"This book is a sustained explanation and defense of the "enactive account" of perception, an approach to explaining perceptual consciousness that Alva Noë has defended in a series of recent papers and in collaboration with others (notably Evan Thompson, Susan Hurley and Kevin O'Regan). The enactive account that Noë defends can look like a radical departure from traditional theories of sense perception that treat perception as a mental state that serves as an input to action and thought but is not itself a kind of action or thought. In several attention-grabbing slogans that appear throughout the book Noë registers his opposition to this psychological division of labor: "Perceiving is something we do," he says, and in Chapter 7 he suggests that it is also "a thoughtful activity". Perception, Noë tells us, is both a kind of action and a way of thinking about the world.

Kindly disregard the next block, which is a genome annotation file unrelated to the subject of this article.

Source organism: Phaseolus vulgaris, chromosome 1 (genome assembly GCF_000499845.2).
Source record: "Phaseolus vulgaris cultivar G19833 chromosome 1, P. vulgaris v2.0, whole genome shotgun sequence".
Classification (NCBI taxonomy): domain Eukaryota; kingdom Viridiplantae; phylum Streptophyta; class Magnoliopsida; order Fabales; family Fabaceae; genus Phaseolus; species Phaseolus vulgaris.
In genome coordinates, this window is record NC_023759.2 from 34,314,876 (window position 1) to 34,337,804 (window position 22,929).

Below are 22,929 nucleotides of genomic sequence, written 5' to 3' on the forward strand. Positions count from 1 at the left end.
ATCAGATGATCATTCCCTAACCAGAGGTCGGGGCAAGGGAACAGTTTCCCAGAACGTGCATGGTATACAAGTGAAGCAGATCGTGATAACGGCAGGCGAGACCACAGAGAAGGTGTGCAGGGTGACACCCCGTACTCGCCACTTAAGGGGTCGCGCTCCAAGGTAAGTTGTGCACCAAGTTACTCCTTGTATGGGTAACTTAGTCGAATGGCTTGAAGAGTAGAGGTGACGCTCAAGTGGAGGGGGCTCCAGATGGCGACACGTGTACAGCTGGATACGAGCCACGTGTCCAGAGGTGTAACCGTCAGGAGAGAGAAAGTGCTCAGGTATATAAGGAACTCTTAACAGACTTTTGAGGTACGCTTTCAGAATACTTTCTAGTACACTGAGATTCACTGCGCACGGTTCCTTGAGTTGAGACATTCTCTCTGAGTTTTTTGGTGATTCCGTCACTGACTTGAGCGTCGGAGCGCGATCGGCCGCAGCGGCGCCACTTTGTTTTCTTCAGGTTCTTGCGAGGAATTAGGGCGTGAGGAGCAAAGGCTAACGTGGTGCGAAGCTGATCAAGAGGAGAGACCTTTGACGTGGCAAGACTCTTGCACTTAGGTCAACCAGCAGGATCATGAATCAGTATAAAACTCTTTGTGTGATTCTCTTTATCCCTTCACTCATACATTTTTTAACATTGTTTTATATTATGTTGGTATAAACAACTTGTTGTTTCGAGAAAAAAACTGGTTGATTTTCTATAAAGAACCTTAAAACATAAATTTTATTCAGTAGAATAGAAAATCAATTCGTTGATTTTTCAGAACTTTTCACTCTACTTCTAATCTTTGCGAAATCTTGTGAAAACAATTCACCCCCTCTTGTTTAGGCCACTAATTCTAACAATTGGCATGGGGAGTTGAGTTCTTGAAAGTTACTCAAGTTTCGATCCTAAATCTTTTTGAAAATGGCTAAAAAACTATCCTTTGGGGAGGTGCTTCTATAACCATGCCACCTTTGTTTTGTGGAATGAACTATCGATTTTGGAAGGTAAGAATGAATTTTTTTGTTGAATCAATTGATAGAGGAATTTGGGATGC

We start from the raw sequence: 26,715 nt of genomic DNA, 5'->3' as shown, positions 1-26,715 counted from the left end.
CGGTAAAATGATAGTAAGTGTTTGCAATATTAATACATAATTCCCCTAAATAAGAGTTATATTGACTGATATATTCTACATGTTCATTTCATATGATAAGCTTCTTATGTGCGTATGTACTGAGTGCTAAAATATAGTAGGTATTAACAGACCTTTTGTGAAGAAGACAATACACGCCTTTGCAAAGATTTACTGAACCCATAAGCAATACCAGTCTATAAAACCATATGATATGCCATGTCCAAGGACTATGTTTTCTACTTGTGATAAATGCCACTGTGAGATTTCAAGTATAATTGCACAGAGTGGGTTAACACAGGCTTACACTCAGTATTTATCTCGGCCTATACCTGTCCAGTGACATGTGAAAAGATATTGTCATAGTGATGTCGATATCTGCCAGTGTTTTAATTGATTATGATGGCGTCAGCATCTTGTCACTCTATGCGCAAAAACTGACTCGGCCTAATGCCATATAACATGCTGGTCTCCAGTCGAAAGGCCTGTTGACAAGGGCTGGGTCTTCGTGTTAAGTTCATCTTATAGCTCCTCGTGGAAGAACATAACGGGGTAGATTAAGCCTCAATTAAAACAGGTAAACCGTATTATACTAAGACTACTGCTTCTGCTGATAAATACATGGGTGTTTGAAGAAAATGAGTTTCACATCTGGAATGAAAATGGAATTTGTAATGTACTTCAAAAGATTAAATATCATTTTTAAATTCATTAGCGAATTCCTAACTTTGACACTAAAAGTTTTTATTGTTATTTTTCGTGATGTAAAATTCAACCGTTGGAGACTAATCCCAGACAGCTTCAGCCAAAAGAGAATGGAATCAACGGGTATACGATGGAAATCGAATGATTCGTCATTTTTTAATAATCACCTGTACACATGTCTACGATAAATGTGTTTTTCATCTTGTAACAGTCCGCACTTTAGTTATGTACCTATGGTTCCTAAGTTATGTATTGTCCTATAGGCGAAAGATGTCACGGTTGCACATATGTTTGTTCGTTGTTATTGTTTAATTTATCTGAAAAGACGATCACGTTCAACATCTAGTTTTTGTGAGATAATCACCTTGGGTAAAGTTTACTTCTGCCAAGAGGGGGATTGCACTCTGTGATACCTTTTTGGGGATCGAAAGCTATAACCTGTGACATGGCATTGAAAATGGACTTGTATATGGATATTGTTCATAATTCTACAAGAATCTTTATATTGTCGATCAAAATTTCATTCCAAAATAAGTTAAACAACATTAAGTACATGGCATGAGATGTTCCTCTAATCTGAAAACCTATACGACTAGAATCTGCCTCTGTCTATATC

According to the main claim of the enactive account, perceptual awareness depends constitutively on the perceiver's having "sensorimotor knowledge", an implicit understanding of the way sensory stimulation varies with movement. It is this claim that is meant to support the idea that perception is both a kind of action and thought. To get a feel for what Noë has in mind when he talks about sensorimotor knowledge, consider a perceptual event in which you see a ripe tomato. According to the enactive approach, seeing a ripe tomato consists in part in your having a bit of practical knowledge: you must know how the visual stimulation you have would vary if you or the tomato were to move in certain predictable ways. When you successfully see the tomato, you understand implicitly what would happen experientially if you were to move your eyes, or body, or shift your attention, and you also understand what would happen experientially if the tomato were to be moved." - NDPR.